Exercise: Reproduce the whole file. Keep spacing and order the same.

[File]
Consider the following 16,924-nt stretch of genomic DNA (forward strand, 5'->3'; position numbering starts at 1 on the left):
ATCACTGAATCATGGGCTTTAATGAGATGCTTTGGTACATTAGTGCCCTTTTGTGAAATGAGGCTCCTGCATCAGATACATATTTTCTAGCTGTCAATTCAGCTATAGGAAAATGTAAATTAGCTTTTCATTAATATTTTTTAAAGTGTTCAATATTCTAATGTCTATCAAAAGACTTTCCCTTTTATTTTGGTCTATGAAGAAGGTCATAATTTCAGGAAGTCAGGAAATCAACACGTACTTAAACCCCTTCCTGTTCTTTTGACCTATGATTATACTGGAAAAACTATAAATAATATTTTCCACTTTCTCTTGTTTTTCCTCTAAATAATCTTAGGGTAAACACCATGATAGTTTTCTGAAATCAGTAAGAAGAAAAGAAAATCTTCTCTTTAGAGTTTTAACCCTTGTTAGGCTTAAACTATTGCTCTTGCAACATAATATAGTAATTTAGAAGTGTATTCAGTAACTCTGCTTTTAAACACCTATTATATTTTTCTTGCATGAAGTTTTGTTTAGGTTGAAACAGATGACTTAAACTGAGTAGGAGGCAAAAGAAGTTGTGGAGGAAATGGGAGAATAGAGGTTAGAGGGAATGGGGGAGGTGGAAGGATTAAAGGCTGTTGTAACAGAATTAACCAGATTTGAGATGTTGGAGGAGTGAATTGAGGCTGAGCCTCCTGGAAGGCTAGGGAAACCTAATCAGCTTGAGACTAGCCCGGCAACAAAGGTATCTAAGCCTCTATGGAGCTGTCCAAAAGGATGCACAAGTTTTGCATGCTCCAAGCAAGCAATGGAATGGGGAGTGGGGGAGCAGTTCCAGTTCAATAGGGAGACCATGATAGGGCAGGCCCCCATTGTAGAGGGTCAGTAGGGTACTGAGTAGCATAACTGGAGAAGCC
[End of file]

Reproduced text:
Consider the following 16,924-nt stretch of genomic DNA (forward strand, 5'->3'; position numbering starts at 1 on the left):
ATCACTGAATCATGGGCTTTAATGAGATGCTTTGGTACATTAGTGCCCTTTTGTGAAATGAGGCTCCTGCATCAGATACATATTTTCTAGCTGTCAATTCAGCTATAGGAAAATGTAAATTAGCTTTTCATTAATATTTTTTAAAGTGTTCAATATTCTAATGTCTATCAAAAGACTTTCCCTTTTATTTTGGTCTATGAAGAAGGTCATAATTTCAGGAAGTCAGGAAATCAACACGTACTTAAACCCCTTCCTGTTCTTTTGACCTATGATTATACTGGAAAAACTATAAATAATATTTTCCACTTTCTCTTGTTTTTCCTCTAAATAATCTTAGGGTAAACACCATGATAGTTTTCTGAAATCAGTAAGAAGAAAAGAAAATCTTCTCTTTAGAGTTTTAACCCTTGTTAGGCTTAAACTATTGCTCTTGCAACATAATATAGTAATTTAGAAGTGTATTCAGTAACTCTGCTTTTAAACACCTATTATATTTTTCTTGCATGAAGTTTTGTTTAGGTTGAAACAGATGACTTAAACTGAGTAGGAGGCAAAAGAAGTTGTGGAGGAAATGGGAGAATAGAGGTTAGAGGGAATGGGGGAGGTGGAAGGATTAAAGGCTGTTGTAACAGAATTAACCAGATTTGAGATGTTGGAGGAGTGAATTGAGGCTGAGCCTCCTGGAAGGCTAGGGAAACCTAATCAGCTTGAGACTAGCCCGGCAACAAAGGTATCTAAGCCTCTATGGAGCTGTCCAAAAGGATGCACAAGTTTTGCATGCTCCAAGCAAGCAATGGAATGGGGAGTGGGGGAGCAGTTCCAGTTCAATAGGGAGACCATGATAGGGCAGGCCCCCATTGTAGAGGGTCAGTAGGGTACTGAGTAGCATAACTGGAGAAGCC